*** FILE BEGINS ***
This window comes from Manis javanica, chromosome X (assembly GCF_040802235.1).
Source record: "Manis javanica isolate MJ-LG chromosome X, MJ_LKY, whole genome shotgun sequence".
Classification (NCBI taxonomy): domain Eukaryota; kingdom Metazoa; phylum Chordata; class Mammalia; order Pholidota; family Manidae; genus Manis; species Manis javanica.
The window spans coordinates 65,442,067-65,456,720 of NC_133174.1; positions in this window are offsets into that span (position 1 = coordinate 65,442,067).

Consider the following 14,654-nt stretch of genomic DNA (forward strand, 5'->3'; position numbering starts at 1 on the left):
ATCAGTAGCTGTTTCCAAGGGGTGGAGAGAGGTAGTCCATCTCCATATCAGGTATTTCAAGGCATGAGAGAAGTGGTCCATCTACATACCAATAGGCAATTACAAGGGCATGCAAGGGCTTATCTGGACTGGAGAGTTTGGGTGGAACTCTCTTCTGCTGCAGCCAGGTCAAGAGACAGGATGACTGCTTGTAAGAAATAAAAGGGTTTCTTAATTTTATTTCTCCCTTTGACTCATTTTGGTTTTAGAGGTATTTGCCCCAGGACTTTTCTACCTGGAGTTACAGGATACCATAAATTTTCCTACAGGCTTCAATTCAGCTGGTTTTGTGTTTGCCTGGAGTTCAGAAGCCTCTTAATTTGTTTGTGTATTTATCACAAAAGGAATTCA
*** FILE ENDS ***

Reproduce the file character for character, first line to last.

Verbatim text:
This window comes from Manis javanica, chromosome X (assembly GCF_040802235.1).
Source record: "Manis javanica isolate MJ-LG chromosome X, MJ_LKY, whole genome shotgun sequence".
Classification (NCBI taxonomy): domain Eukaryota; kingdom Metazoa; phylum Chordata; class Mammalia; order Pholidota; family Manidae; genus Manis; species Manis javanica.
The window spans coordinates 65,442,067-65,456,720 of NC_133174.1; positions in this window are offsets into that span (position 1 = coordinate 65,442,067).

Consider the following 14,654-nt stretch of genomic DNA (forward strand, 5'->3'; position numbering starts at 1 on the left):
ATCAGTAGCTGTTTCCAAGGGGTGGAGAGAGGTAGTCCATCTCCATATCAGGTATTTCAAGGCATGAGAGAAGTGGTCCATCTACATACCAATAGGCAATTACAAGGGCATGCAAGGGCTTATCTGGACTGGAGAGTTTGGGTGGAACTCTCTTCTGCTGCAGCCAGGTCAAGAGACAGGATGACTGCTTGTAAGAAATAAAAGGGTTTCTTAATTTTATTTCTCCCTTTGACTCATTTTGGTTTTAGAGGTATTTGCCCCAGGACTTTTCTACCTGGAGTTACAGGATACCATAAATTTTCCTACAGGCTTCAATTCAGCTGGTTTTGTGTTTGCCTGGAGTTCAGAAGCCTCTTAATTTGTTTGTGTATTTATCACAAAAGGAATTCA